In a few days is the first anniversary of my second (third?) blood clot. It was my second hospital stay for blood-clot related reasons, let's just keep it simple.
My first set of blood clot(s) - one in each lung, technically making them 'pulmonary emboli' rather than 'deep vein thromboses' (which is what the second one was) - happened two years ago; in fact, my second clot-i-versary coincides neatly with my wedding anniversary. I spent my seventh anniversary in Bellevue with a heparin drip, an EKG and pulse oximeter, a tray of uneaten chicken and mashed potatoes, a desultory hand-made card from my husband, and incredible amounts of tension. Shortly after I arrived home from Bellevue, after I went back to work, I asked him to move out. Nothing like piling tension on tension.
The second clot - the DVT - was a surprise, because I had quit the Pill and considered my problem solved. Actually, that's not true; I lived in holy fear that it would happen again. When I was striding across the overpass in the Newark Gateway Center I felt a sharp, fierce twinge in my calf and I knew what was happening.
The first time I was hospitalized I was numb and exhausted, having been running around with blocked pulmonary vessels for far too long. The second time, I was angry and anxious. I was uncooperative and demanding; I got my bags searched by Mt. Sinai Security when I railed against my lack of anxiety meds and threatened to take my own pills.
Over the past two years, I've paid thousands of dollars for injectable heparin. I've been so loaded with Klonopin I've been a zombie at times, the anxiety attacks being fierce and frequent. I've looked like a fat bruised junkie more than I care to remember. I've taken innumerable cabs to stew in innumberable waiting-rooms for constant monitoring and agonizing.
Since last year, I've lost weight, continuing on my pre-clot fitness 'kick' with renewed energy and a great deal more help and support. It's no longer a kick; it's how I'm trying, as best I can, to live my life. At the same time, I'm trying to go easier on myself, personally, while pushing myself to live properly (as my old shrink used to say).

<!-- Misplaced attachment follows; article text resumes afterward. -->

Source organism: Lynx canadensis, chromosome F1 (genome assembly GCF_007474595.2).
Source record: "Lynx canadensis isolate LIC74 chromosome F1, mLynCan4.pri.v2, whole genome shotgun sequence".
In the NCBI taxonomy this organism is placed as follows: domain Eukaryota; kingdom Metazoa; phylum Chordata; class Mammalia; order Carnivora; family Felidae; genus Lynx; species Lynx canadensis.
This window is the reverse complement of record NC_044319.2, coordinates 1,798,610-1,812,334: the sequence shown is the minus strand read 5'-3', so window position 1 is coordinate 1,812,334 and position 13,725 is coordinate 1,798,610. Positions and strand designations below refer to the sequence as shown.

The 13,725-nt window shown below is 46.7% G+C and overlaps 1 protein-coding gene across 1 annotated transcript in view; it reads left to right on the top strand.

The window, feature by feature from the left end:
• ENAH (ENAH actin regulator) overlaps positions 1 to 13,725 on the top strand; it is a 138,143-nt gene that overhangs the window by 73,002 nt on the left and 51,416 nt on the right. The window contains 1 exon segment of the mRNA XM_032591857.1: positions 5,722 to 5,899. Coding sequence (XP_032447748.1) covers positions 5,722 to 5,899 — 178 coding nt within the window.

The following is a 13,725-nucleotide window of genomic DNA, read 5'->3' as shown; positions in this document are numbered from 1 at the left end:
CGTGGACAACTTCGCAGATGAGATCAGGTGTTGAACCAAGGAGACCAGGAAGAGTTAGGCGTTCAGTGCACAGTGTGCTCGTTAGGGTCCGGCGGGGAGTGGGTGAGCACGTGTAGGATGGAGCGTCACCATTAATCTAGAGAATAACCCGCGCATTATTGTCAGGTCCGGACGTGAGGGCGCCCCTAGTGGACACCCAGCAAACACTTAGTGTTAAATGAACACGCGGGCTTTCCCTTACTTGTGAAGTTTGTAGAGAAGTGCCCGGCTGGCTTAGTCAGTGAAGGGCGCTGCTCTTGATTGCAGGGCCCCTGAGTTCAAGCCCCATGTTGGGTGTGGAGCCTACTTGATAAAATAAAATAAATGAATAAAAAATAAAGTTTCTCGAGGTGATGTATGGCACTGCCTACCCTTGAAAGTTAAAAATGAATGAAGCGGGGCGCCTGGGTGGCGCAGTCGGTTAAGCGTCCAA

I've gotten a new shrink, and a new doctor or two. They are wonderful women who help me take care of myself in so many ways.
This year I learned that I have a condition that will clot up my blood with relatively little to do with me - it's a genetic problem that causes me to produce antibodies that gum up the works (anticardiolipin antibody syndrome for you educated folk). You'd think this would make me more fatalistic; it may have two years ago, but it strangely doesn't now. It has made me rethink the desire to have children, which waxes and wanes, because the miscarriage risk is incredibly high. An interesting corollary, no doubt, to my reproductive woes.
Two years ago, or one year ago, I couldn't have handled this news. Two years ago, I'd not be wearing a skirt without stockings or probably even this patterned pink top that I adore. I'd not be pumping weights at the gym with pleasantly few aftereffects the next day, or less than I expected. I'd not be walking a six mile walkathon, or running for a train (in my case, a fast hobble down the subway steps; my peculiar knee anatomy has resigned me to my awkward downhill gait). I wouldn't be marching in a Memorial Day Parade. I'd not be forsaking a bag of chocolate almonds on my desk or refrigerating half a sandwich after lunch.
I'm very lucky. I'm loved and needed and alive. In the peculiarly wobbly cycle of life, it's what I am truly needed to be right now.